• Using his experience with various human groups as a guide, Dr. Owsley made morphometic measurements of the skull, looking at relative sizes of the zygomatic (cheek) bone, brow ridges, jaw and nasal cavities, and comparing them with contemporary Native American and European (actually a Civil War veteran) skulls, and found that the Kennewick Man had neither European, Native American nor Polynesian ancestral roots, but instead shared roots with coastal East Asian peoples.

  • A forensic reconstruction of his skull was made, allowing us to see what he may well have looked like ... with necessary allowance being made for head and hair. (Lacking any soft tissues, we cannot determine whether there were things such as scars, tattoos, and so forth, either.)

  • Examination of calcium carbonate deposits on the bones along the river allowed researchers to determine that he had been buried, face up, at a slight angle with the head a little higher than the feet. The presence of carbonate deposits on one side of the bones, where the mineral collected (it was dissolved in the river water initially) after gravitic deposition from above. (This is a part of the science of taphonomy, the study of the how human and other remains fossilize or are otherwise affected by their surroundings after death.

  • Through corrasion examination of the bones (action of sand working against them from the river flow), it was determined that they had only been exposed for a few weeks before their discovery.

Unfortunately, this is only an overview of his talk. Many more details and images can be found in Dr. Owsley's book Kennewick Man: The Scientific Investigation of an Ancient American Skeleton, and in another book by James B. Chatters, Ancient Encounters: Kennewick Man and the First Americans who also studied the skeleton.

> To view a flyer for the meeting, please click .

> To access the Program accompanying this meeting, please click .

> To read an article on Kennewick Man, put out by the Smithsonian National Museum of Natural History, please click Kennewick Man.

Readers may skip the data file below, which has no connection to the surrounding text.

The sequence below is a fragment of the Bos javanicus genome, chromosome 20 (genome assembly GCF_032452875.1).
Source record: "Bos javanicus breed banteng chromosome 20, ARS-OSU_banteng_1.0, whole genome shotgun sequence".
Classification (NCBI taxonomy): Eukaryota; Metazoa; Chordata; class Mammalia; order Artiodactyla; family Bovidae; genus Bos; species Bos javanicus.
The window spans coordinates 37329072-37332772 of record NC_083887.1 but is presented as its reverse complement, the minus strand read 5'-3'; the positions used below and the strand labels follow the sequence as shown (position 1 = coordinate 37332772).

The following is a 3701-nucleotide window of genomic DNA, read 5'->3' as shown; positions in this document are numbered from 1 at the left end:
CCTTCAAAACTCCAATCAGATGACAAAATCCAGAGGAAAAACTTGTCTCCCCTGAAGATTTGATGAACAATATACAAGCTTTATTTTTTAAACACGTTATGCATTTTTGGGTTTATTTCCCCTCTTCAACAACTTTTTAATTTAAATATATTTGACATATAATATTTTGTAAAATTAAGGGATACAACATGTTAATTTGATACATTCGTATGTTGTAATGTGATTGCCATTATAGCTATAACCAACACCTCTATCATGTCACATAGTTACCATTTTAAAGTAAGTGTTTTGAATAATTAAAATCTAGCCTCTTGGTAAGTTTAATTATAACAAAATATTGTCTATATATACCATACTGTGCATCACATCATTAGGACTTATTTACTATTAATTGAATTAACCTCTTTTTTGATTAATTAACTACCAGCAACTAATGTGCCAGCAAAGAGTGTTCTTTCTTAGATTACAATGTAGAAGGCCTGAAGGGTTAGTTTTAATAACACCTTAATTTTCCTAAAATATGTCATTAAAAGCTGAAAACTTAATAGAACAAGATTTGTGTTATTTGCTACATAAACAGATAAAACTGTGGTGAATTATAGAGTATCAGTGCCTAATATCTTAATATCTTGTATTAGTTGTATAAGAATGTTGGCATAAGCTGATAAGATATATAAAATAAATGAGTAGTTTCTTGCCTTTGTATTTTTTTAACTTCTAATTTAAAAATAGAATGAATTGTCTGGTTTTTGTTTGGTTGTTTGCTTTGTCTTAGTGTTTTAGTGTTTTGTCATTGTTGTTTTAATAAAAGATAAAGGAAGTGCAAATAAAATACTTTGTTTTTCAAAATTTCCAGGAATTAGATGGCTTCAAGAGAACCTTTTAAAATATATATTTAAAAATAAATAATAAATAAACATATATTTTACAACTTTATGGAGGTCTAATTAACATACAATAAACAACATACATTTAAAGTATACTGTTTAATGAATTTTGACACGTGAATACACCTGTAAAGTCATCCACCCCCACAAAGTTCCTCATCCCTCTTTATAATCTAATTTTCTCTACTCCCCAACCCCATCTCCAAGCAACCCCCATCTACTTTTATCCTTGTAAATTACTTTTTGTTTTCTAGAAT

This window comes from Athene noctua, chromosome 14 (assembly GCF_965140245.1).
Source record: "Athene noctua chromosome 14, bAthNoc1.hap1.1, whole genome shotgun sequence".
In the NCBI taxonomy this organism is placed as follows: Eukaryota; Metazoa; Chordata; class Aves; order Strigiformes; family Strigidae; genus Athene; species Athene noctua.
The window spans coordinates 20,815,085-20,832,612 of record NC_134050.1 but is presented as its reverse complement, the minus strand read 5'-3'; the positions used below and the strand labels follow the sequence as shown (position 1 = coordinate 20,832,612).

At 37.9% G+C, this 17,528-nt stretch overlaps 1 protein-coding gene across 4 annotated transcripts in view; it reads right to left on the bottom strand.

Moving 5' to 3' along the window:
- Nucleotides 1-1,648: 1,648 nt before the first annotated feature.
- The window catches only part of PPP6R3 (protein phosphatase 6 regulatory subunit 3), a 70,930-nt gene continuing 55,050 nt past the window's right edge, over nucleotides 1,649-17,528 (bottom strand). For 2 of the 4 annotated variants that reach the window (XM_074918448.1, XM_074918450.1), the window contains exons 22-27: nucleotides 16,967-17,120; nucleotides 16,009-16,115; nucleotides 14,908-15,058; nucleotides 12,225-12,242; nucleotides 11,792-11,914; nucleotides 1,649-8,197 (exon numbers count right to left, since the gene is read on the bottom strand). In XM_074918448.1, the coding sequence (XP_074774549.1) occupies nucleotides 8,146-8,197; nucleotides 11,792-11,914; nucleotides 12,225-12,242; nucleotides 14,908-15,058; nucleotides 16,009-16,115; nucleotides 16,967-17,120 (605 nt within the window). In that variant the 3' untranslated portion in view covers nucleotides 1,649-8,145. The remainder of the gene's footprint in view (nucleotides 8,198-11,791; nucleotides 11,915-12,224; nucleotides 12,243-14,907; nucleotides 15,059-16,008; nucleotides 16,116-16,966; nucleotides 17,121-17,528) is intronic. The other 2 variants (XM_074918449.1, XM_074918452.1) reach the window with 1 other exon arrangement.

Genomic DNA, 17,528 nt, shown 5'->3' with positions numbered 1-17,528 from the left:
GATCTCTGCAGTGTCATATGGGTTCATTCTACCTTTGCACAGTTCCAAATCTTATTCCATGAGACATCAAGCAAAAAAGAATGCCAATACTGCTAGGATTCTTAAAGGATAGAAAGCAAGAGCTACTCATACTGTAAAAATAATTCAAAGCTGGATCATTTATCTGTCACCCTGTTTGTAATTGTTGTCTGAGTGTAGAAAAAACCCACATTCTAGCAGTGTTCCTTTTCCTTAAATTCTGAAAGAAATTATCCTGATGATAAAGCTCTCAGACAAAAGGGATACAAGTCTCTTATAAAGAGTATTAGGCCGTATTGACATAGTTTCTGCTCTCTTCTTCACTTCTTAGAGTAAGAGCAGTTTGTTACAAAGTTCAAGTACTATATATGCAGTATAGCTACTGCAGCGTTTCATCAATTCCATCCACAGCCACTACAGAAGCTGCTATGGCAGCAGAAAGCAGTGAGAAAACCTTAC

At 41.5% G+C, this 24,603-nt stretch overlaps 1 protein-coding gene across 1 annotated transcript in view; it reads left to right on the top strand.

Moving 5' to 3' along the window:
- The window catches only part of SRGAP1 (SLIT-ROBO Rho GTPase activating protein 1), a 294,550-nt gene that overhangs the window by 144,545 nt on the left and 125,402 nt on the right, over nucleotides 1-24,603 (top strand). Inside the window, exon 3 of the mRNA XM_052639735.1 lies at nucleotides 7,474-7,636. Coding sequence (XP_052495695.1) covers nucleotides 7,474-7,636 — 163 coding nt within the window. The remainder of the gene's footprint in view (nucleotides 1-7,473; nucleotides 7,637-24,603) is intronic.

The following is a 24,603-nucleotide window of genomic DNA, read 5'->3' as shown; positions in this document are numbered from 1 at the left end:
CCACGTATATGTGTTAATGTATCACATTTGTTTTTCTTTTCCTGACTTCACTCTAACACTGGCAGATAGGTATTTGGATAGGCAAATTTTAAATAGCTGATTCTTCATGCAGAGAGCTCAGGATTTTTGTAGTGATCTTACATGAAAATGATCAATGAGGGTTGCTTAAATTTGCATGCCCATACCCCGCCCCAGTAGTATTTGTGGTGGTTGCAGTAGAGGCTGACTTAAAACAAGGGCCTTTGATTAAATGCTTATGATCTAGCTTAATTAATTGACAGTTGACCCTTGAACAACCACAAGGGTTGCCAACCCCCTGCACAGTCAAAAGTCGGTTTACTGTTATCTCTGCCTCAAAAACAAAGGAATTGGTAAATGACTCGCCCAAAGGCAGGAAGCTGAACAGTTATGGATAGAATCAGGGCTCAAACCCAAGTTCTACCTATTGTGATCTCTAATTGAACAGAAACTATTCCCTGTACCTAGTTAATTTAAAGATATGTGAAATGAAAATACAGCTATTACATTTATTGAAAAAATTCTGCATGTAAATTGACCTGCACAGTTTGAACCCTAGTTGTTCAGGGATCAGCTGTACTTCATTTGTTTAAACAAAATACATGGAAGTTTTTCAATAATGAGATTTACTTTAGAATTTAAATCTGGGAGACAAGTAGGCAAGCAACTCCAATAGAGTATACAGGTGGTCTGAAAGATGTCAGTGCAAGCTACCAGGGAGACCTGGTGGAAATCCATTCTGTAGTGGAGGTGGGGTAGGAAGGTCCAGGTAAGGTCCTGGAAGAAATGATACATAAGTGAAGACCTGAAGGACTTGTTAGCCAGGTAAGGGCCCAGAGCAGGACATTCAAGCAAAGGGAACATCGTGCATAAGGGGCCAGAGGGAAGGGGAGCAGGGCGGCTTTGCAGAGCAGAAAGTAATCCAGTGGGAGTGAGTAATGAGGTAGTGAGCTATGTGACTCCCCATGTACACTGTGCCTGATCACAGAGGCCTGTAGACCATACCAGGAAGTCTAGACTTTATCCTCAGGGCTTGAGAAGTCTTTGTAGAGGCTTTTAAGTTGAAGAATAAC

> For a biographical sketch of Dr. Owsley on Wikipedia, please click Douglas Owsley.

> Webmaster's Note: In the Spring 2008 FOSA Newsletter, an article appeared giving an update of the then-ongoing analysis of the Kennewick Man. Readers can access a reprint of the article by clicking Reprinted Article.

Preceding this was the "business" portion of the meeting. Highlights include:

> Recording Secretary Mike Cahill provided a year-in-review report on FOSA's 2014 activities.

> Nick Bellantoni spoke of his work at State Archaeologist leading up to his retirement last July; and of his work with the Archaeological Society of Connecticut, of which he's now a Board member.

> Brian Jones spoke of his work this past year since his becoming Connecticut's State Archaeologist, thanking FOSA members for all of the invaluable volunteer work they've provided.

> Scott Brady discussed this year's Nominations to the Board of Directors and for Correspondence Secretary.

> Mike Raber presented Certificate Achievement Awards, to Cynthia Redman for her work during her 3 terms as FOSA President, her organizational and leadership skills and work in the FOSA library; and to Joan McCarthy for her work as FOSA's Corresponding Secretary, an often anonymous and at-times thankless job which is nevertheless an absolutely necessary one. Both of their certificates can be viewed in the "Special Features" section of this web site by clicking .

> All this was kept in motion by FOSA President Mandy Ranslow, who also noted that this year's Archaeology Fair will be held on October 17 at Central Connecticut State University.

Images in this section courtesy of Jim Hall.